Architecture and decorations
the Zisa

An architectural crescendo

The palace was designed according to harmonious metrics, where the golden ratio is often found in its measurements. It has a parallelepiped shape and a compact, austere volume, lightened only by the rooms in the façade which are inserted in a rhythmic, discreet way.
The ground floor is distinguished by the presence of a large porticoed corridor , open on the short sides, and with three access arches , with double pointed arches , on the main façade.
The larger central archway corresponds to the arch framing the entrance to the fountain room .
Along the axis of this space is the channel that connects the internal basins, fed by the fountain on the wall of the room, with the small fishpond, located outside, in front of the façade, in a symmetrical position.

Fountain Room: overview
The Fountain Room is the luxurious reception room of the Norman rulers. An Islamic style iwan, it projects outwards, in ideal connection with the surrounding park and in axis with the main entrance in a predominant position compared to the other rooms. It takes the form of a large hall opening onto the vestibule through an ogival arch supported by paired marble columns. The hall’s interior is cruciform in shape with large decorated and vaulted niches and muqarnas. The entire room is decorated with mosaics and marble inlays in opus sectile and columns with capitals of Islamic origin. The mosaic ornaments on the western side of the fountain room are an original example of secular mosaics, which do not deal with themes related to ecclesiastical life. In the part below the mosaics, water flowed through a marble slab into a gutter at floor level, interspersed with basins and decorations in opus sectile. This channel connects the inner basins with the magnificent fish pond located outside, in front of the elevation, in a symmetrical position to it.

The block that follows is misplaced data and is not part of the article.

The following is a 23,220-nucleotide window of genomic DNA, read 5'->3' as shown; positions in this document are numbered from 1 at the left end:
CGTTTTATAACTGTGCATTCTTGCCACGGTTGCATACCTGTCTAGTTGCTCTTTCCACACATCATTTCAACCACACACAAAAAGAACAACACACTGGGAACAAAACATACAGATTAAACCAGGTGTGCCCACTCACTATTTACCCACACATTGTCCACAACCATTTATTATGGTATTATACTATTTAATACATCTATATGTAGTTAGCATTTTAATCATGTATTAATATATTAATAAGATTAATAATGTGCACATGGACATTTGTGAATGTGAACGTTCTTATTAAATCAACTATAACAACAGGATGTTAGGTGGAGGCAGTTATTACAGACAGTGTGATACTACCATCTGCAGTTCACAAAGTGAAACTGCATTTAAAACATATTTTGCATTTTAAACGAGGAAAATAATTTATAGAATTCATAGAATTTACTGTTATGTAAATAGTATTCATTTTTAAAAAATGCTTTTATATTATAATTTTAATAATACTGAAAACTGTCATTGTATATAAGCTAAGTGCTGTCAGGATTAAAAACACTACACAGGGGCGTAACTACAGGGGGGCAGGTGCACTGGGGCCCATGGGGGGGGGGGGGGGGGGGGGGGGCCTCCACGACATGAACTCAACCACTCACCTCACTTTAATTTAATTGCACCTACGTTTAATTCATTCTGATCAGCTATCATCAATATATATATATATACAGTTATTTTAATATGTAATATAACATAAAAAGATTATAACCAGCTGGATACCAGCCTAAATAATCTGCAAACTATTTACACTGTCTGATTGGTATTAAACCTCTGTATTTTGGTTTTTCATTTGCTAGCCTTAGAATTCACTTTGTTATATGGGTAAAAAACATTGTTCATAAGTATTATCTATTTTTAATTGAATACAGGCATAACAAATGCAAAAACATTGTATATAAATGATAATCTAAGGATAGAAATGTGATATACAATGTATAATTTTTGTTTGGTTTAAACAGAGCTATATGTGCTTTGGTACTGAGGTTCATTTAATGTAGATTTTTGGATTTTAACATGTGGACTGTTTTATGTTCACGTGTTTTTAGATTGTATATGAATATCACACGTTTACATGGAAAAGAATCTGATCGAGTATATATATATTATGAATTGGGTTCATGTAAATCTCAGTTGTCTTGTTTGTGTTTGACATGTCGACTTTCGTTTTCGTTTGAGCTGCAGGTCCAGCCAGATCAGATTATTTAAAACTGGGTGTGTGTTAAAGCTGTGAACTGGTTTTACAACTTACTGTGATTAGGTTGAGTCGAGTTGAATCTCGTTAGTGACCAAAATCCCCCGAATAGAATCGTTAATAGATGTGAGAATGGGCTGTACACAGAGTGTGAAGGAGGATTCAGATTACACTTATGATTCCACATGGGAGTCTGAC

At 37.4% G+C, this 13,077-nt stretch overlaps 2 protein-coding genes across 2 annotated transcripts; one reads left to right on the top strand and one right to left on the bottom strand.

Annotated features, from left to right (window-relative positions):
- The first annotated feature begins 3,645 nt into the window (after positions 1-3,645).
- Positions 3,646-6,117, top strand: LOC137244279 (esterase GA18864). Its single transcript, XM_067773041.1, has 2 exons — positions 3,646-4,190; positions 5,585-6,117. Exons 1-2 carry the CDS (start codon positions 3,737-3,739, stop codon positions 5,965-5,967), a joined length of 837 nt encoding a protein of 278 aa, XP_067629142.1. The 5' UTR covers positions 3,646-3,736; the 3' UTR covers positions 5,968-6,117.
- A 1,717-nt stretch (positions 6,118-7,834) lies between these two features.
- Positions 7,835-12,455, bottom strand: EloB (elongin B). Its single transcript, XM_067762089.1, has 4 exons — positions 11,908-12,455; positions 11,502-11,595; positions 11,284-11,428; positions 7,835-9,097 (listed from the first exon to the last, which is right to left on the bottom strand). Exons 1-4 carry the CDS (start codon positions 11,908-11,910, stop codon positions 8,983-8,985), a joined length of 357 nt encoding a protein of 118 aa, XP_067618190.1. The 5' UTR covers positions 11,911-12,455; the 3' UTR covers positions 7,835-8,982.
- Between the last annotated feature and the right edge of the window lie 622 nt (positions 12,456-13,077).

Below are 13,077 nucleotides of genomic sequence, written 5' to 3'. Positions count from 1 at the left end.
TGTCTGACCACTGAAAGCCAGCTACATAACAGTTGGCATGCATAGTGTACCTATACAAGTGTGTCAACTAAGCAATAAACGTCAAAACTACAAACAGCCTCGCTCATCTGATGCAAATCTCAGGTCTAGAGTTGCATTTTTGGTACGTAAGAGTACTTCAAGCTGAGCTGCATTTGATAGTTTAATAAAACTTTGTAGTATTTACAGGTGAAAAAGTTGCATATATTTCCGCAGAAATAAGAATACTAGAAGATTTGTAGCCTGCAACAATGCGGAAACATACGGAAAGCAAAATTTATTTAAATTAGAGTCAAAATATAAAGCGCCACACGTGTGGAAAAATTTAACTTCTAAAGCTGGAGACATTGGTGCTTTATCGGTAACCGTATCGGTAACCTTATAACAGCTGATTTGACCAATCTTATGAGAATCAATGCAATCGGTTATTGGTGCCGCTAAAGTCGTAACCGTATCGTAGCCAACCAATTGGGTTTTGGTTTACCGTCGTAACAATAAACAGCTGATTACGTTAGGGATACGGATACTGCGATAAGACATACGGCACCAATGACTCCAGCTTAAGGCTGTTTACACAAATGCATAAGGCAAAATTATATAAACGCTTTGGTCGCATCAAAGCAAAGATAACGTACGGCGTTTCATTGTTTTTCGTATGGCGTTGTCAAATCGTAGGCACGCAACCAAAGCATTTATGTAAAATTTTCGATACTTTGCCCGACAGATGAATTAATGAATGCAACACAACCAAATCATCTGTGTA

The ground floor, whose main room is the Fountain Room, contains other smaller lateral service rooms. The first floor extends over the two side wings as the central part is occupied by the bulk of the fountain. The second level features a distribution of rooms throughout the floor and follows the layout of the ground floor, replacing the central room with an atrium, originally open to the sky and then covered by vaults in the 18th century.
Every part and every architectural element had a precise function. The side turrets contained ventilation ducts to ensure a suitable air conditioning system. The air was thus channelled to cool the rooms by taking advantage of the circulation of the currents and the exposure of the building in both its lit and shaded areas.

An architectural crescendo

The architectural space

the Baroque exterior

The senses tell the mosaic cycle


Shapes and colours of the wooden ceiling

The return of water

The flooring: shapes, motifs and iconography

The interior of the church

The senses tell the interior

The birth of the Norman kingdom

The Norman conquest of Sicily and the birth of a new Latin kingdom

Different styles and transformations of “one of the most beautiful monuments in the world”

The senses tell the ceiling

The Genoard Park, the garden of pleasures and wonders

From earthquake to collapse

The architectural appearance and transformations over time

Intertwining of knowledge in Norman Palermo

The senses tell the historical context

The senses tell the architecture

The mosaic cycle, an ascending path towards the light


the Baroque interior

The Palace of Kings

From oblivion to the recovery of memory

Saint Peter’s Chapel in the Royal Palace

A building constructed in a short space of time

The beautiful Zisa and its garden: solacium regi among sounds, colours and scents

The senses tell the Zisa over the centuries

The mosaics of the naves

The senses tell the architecture and decorations

the roof of Paradise: one of the most representative works of medieval art

The Royal Throne

The ancient convent of the Martorana, a history of devotion and tradition

The Cassaro

The decorations on the bell tower

Gold and light: the splendour of the mosaics in the Royal Chapel

The loca solatiorum: dwellings for recreation, well-being and hunting

The architectural envelope: the Greek cross layout oriented towards the light

The senses tell the historical context

The mosaics of the transept and the apses

The opus sectile floor of the Palatine Chapel

The senses tell the external architecture and the original layout

The senses tell baroque decoration

The senses tell the flooring

The Admiral’s dedication

The senses tell the historical context

The rediscovered palace

The senses tell restorations